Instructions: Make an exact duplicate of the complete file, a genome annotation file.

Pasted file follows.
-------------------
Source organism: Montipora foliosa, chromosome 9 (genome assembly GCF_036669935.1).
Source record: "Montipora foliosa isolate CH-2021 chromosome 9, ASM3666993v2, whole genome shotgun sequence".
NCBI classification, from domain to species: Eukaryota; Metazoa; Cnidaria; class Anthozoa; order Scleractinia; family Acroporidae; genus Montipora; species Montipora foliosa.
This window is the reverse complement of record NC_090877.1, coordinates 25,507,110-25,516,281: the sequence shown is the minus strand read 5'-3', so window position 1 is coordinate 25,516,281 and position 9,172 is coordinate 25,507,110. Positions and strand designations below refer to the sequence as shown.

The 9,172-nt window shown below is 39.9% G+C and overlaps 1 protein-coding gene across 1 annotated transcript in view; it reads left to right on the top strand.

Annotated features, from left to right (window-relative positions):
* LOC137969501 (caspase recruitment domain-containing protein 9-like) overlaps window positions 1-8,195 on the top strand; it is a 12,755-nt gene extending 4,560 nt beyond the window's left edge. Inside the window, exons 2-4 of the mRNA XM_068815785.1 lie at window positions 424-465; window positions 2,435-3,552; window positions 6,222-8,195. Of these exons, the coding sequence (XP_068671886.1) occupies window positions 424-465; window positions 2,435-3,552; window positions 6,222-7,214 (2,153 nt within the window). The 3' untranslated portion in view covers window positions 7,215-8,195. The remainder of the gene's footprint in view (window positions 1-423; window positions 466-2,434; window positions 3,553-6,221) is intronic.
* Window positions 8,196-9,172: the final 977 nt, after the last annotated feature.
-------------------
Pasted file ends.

Source organism: Montipora foliosa, chromosome 9 (genome assembly GCF_036669935.1).
Source record: "Montipora foliosa isolate CH-2021 chromosome 9, ASM3666993v2, whole genome shotgun sequence".
NCBI classification, from domain to species: Eukaryota; Metazoa; Cnidaria; class Anthozoa; order Scleractinia; family Acroporidae; genus Montipora; species Montipora foliosa.
This window is the reverse complement of record NC_090877.1, coordinates 25,507,110-25,516,281: the sequence shown is the minus strand read 5'-3', so window position 1 is coordinate 25,516,281 and position 9,172 is coordinate 25,507,110. Positions and strand designations below refer to the sequence as shown.

The 9,172-nt window shown below is 39.9% G+C and overlaps 1 protein-coding gene across 1 annotated transcript in view; it reads left to right on the top strand.

Annotated features, from left to right (window-relative positions):
* LOC137969501 (caspase recruitment domain-containing protein 9-like) overlaps window positions 1-8,195 on the top strand; it is a 12,755-nt gene extending 4,560 nt beyond the window's left edge. Inside the window, exons 2-4 of the mRNA XM_068815785.1 lie at window positions 424-465; window positions 2,435-3,552; window positions 6,222-8,195. Of these exons, the coding sequence (XP_068671886.1) occupies window positions 424-465; window positions 2,435-3,552; window positions 6,222-7,214 (2,153 nt within the window). The 3' untranslated portion in view covers window positions 7,215-8,195. The remainder of the gene's footprint in view (window positions 1-423; window positions 466-2,434; window positions 3,553-6,221) is intronic.
* Window positions 8,196-9,172: the final 977 nt, after the last annotated feature.